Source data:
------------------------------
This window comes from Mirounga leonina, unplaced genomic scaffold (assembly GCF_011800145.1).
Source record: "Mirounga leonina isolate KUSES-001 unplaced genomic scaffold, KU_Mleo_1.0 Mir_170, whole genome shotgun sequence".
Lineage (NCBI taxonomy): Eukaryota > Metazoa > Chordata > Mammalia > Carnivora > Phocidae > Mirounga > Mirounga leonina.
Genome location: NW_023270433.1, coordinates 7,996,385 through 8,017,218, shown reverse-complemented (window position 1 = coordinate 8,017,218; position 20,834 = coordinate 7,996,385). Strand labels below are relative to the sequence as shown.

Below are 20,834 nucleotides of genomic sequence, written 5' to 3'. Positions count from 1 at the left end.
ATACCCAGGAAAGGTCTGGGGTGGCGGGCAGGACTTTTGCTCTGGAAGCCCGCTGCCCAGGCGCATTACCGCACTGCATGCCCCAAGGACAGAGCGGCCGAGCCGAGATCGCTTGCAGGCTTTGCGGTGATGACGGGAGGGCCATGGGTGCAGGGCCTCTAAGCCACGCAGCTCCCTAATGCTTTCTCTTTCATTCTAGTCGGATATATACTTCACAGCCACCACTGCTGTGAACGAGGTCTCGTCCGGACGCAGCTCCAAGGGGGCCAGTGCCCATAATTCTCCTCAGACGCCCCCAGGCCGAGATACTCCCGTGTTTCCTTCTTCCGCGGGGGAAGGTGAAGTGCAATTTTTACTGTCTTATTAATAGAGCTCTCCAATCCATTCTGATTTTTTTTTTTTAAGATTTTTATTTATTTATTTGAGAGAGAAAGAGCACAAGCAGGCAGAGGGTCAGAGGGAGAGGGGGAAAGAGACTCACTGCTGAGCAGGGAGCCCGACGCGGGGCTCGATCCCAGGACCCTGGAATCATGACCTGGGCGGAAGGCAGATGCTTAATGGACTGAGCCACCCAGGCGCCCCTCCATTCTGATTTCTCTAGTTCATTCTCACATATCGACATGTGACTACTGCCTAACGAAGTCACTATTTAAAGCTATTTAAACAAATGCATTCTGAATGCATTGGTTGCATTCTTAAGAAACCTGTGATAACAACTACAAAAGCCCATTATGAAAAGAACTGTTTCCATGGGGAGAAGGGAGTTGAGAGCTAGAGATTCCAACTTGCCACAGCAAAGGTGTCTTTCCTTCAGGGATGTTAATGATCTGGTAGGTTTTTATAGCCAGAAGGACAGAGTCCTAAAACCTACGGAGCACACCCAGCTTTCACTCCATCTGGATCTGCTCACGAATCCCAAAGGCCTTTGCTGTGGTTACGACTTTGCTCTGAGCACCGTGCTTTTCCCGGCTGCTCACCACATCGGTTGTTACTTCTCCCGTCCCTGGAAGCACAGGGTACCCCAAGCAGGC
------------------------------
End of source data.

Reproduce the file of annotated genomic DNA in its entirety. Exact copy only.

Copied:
This window comes from Mirounga leonina, unplaced genomic scaffold (assembly GCF_011800145.1).
Source record: "Mirounga leonina isolate KUSES-001 unplaced genomic scaffold, KU_Mleo_1.0 Mir_170, whole genome shotgun sequence".
Lineage (NCBI taxonomy): Eukaryota > Metazoa > Chordata > Mammalia > Carnivora > Phocidae > Mirounga > Mirounga leonina.
Genome location: NW_023270433.1, coordinates 7,996,385 through 8,017,218, shown reverse-complemented (window position 1 = coordinate 8,017,218; position 20,834 = coordinate 7,996,385). Strand labels below are relative to the sequence as shown.

Below are 20,834 nucleotides of genomic sequence, written 5' to 3'. Positions count from 1 at the left end.
ATACCCAGGAAAGGTCTGGGGTGGCGGGCAGGACTTTTGCTCTGGAAGCCCGCTGCCCAGGCGCATTACCGCACTGCATGCCCCAAGGACAGAGCGGCCGAGCCGAGATCGCTTGCAGGCTTTGCGGTGATGACGGGAGGGCCATGGGTGCAGGGCCTCTAAGCCACGCAGCTCCCTAATGCTTTCTCTTTCATTCTAGTCGGATATATACTTCACAGCCACCACTGCTGTGAACGAGGTCTCGTCCGGACGCAGCTCCAAGGGGGCCAGTGCCCATAATTCTCCTCAGACGCCCCCAGGCCGAGATACTCCCGTGTTTCCTTCTTCCGCGGGGGAAGGTGAAGTGCAATTTTTACTGTCTTATTAATAGAGCTCTCCAATCCATTCTGATTTTTTTTTTTTAAGATTTTTATTTATTTATTTGAGAGAGAAAGAGCACAAGCAGGCAGAGGGTCAGAGGGAGAGGGGGAAAGAGACTCACTGCTGAGCAGGGAGCCCGACGCGGGGCTCGATCCCAGGACCCTGGAATCATGACCTGGGCGGAAGGCAGATGCTTAATGGACTGAGCCACCCAGGCGCCCCTCCATTCTGATTTCTCTAGTTCATTCTCACATATCGACATGTGACTACTGCCTAACGAAGTCACTATTTAAAGCTATTTAAACAAATGCATTCTGAATGCATTGGTTGCATTCTTAAGAAACCTGTGATAACAACTACAAAAGCCCATTATGAAAAGAACTGTTTCCATGGGGAGAAGGGAGTTGAGAGCTAGAGATTCCAACTTGCCACAGCAAAGGTGTCTTTCCTTCAGGGATGTTAATGATCTGGTAGGTTTTTATAGCCAGAAGGACAGAGTCCTAAAACCTACGGAGCACACCCAGCTTTCACTCCATCTGGATCTGCTCACGAATCCCAAAGGCCTTTGCTGTGGTTACGACTTTGCTCTGAGCACCGTGCTTTTCCCGGCTGCTCACCACATCGGTTGTTACTTCTCCCGTCCCTGGAAGCACAGGGTACCCCAAGCAGGC